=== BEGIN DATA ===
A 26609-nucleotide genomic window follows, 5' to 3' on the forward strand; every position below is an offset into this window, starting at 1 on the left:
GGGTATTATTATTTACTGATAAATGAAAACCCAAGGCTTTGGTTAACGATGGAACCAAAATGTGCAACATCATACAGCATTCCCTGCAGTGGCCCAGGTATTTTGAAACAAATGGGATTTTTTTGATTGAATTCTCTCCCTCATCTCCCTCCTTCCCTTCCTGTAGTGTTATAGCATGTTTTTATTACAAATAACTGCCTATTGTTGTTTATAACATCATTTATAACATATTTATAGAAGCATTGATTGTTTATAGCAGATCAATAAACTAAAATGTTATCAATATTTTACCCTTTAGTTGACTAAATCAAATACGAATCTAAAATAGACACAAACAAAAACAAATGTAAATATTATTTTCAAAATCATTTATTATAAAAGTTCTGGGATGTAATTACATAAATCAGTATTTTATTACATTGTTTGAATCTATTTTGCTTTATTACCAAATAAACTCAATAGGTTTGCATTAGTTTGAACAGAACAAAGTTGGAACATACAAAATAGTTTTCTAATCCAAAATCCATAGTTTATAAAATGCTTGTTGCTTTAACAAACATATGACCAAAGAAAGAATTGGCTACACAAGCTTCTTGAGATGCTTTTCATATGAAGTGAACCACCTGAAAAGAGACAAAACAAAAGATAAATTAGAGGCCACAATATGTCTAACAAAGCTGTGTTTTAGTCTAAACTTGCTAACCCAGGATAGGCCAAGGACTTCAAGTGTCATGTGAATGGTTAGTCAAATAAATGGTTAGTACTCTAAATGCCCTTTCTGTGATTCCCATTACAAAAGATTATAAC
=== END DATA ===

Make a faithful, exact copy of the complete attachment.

A 26609-nucleotide genomic window follows, 5' to 3' on the forward strand; every position below is an offset into this window, starting at 1 on the left:
GGGTATTATTATTTACTGATAAATGAAAACCCAAGGCTTTGGTTAACGATGGAACCAAAATGTGCAACATCATACAGCATTCCCTGCAGTGGCCCAGGTATTTTGAAACAAATGGGATTTTTTTGATTGAATTCTCTCCCTCATCTCCCTCCTTCCCTTCCTGTAGTGTTATAGCATGTTTTTATTACAAATAACTGCCTATTGTTGTTTATAACATCATTTATAACATATTTATAGAAGCATTGATTGTTTATAGCAGATCAATAAACTAAAATGTTATCAATATTTTACCCTTTAGTTGACTAAATCAAATACGAATCTAAAATAGACACAAACAAAAACAAATGTAAATATTATTTTCAAAATCATTTATTATAAAAGTTCTGGGATGTAATTACATAAATCAGTATTTTATTACATTGTTTGAATCTATTTTGCTTTATTACCAAATAAACTCAATAGGTTTGCATTAGTTTGAACAGAACAAAGTTGGAACATACAAAATAGTTTTCTAATCCAAAATCCATAGTTTATAAAATGCTTGTTGCTTTAACAAACATATGACCAAAGAAAGAATTGGCTACACAAGCTTCTTGAGATGCTTTTCATATGAAGTGAACCACCTGAAAAGAGACAAAACAAAAGATAAATTAGAGGCCACAATATGTCTAACAAAGCTGTGTTTTAGTCTAAACTTGCTAACCCAGGATAGGCCAAGGACTTCAAGTGTCATGTGAATGGTTAGTCAAATAAATGGTTAGTACTCTAAATGCCCTTTCTGTGATTCCCATTACAAAAGATTATAAC